The Chicago Blackhawks' core has a new member.
When the core has been spoken of since winning the 2010 Stanley Cup, it’s been in reference to the Blackhawks forwards (i.e. Patrick Sharp, Jonathan Toews, Patrick Kane, Marian Hossa) and defensemen (i.e. Duncan Keith, Brent Seabrook) who have been kept together over the years and continually given the organization a chance to win multiple Stanley Cups.
And now a new player and position has been added to that group. Welcome goaltender Corey Crawford to the Blackhawks’ core.
With the announcement of Crawford’s six-year, $36 million extension on Monday, which also happened to be Crawford’s day with the Stanley Cup, Blackhawks general manager Stan Bowman made the 28-year-old Crawford the Blackhawks’ goaltender of the future. Future Stanley Cups will be won or lost for the Blackhawks with Crawford in net through the 2019-20 season.
The Blackhawks’ hope, of course, is Crawford can consistently repeat what he did last season when he was one of the league’s premier goaltenders. He was tied for second in the league with a 1.94 goals-against average, tied for fifth with a .926 save percentage and fifth with a 67.9 quality start percentage (a stat created by Hockey Prospectus to determine a goaltender's consistency) among those with at least 15 starts. He continued that level of play in the playoffs and had a 1.84 goals-against average and .932 save percentage in 23 playoff games.
Until last season, Crawford’s first two years as a starter were full of ups and downs. He was above average in his first year and his play declined in his sophomore campaign, and the Blackhawks didn’t win a playoff series either season. The Blackhawks were optimistic Crawford would turn the corner in his third season, and that he did. He and others believed he was more focused and prepared before and during games last season than he ever had been before.
Bowman is obviously convinced Crawford has put his inconsistencies behind him. Crawford is the first goaltender Bowman has given a lengthy contract to since taking over as GM in 2009.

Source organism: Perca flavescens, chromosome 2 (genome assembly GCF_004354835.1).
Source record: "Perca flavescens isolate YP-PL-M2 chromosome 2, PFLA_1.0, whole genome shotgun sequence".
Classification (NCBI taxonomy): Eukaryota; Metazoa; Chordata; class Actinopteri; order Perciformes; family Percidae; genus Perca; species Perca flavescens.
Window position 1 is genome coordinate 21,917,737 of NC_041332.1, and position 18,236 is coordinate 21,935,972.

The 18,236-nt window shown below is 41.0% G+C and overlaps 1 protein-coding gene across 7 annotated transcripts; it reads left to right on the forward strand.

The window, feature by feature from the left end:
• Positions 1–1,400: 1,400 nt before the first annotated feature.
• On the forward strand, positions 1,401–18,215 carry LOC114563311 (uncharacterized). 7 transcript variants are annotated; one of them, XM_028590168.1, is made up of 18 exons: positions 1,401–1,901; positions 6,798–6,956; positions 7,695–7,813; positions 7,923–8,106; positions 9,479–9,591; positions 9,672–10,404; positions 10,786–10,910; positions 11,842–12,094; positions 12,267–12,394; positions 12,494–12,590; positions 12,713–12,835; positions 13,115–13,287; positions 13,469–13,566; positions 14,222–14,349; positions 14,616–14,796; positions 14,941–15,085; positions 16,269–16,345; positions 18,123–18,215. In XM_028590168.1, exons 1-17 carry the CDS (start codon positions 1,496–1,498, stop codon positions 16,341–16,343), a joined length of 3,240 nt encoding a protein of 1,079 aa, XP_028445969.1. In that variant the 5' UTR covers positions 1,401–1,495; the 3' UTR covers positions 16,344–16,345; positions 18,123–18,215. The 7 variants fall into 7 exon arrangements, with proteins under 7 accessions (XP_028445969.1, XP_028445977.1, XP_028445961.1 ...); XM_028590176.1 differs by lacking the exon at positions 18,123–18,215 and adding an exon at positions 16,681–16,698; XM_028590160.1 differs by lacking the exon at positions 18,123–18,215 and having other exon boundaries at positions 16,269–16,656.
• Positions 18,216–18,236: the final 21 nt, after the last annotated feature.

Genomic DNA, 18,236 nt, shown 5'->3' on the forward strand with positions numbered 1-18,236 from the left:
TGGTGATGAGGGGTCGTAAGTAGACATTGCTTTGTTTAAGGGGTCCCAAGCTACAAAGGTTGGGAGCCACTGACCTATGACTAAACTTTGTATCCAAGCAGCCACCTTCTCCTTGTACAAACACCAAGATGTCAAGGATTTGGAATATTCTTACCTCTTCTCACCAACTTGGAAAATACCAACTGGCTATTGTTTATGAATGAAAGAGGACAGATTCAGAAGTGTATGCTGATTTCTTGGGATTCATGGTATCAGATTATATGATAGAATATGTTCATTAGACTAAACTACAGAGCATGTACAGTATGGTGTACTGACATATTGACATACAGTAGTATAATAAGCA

“There was never a question in our minds that we want to commit to him because it’s the most important position we have,” Bowman said on a conference call on Monday. “We have a lot of faith in his ability to continue, and he’s a young goalie. He certainly worked hard to get himself to the NHL. Now he’s proven he can do it at the highest level.
“The other things [with the salary cap] we’ll figure out as time goes on. A lot changes from year to year. We don’t have all the knowledge of where the cap will be in two years or three years. The one thing we do know is we will have a great goaltender. That’s why this is an easy decision for us.”
The Blackhawks did pay the going rate for a top-tier goaltender. Crawford’s deal is similar to what in recent years was given to the Phoenix Coyotes' Mike Smith, the Detroit Red Wings' Jimmy Howard, the Dallas Stars' Kari Lehtonen and the Nashville Predators' Pekka Rinne. They all signed 6-8-year deals from $5-8 million per season.
All the money and faith could put pressure on Crawford, but he didn’t believe that would be the case. He’s ready to add more Stanley Cups to the core's list.
“I don’t think [my mentality] changes at all,” Crawford said. “Every year the goal is to win. We work hard in the summer to get to a certain point in training. Going into the season, the goal is to win every year. It was fun to win last year and have a fun summer with it and I obviously have my Cup day today and do all that, but at one point you have to shut it all off and start all over again. I think we’re prepared to go at it again.
“It’s more of the confidence in the team has in me to try and repeat and go for more championships in the future. That’s the way I look at it. I’m not going to put any pressure on myself. I’m just going to compete hard as I’ve always done. I don’t want to add any extra things to what it means, but it’s definitely exciting. I enjoy it. I’m happy we can get it done. I’m looking forward to next year. It’s going to be great.”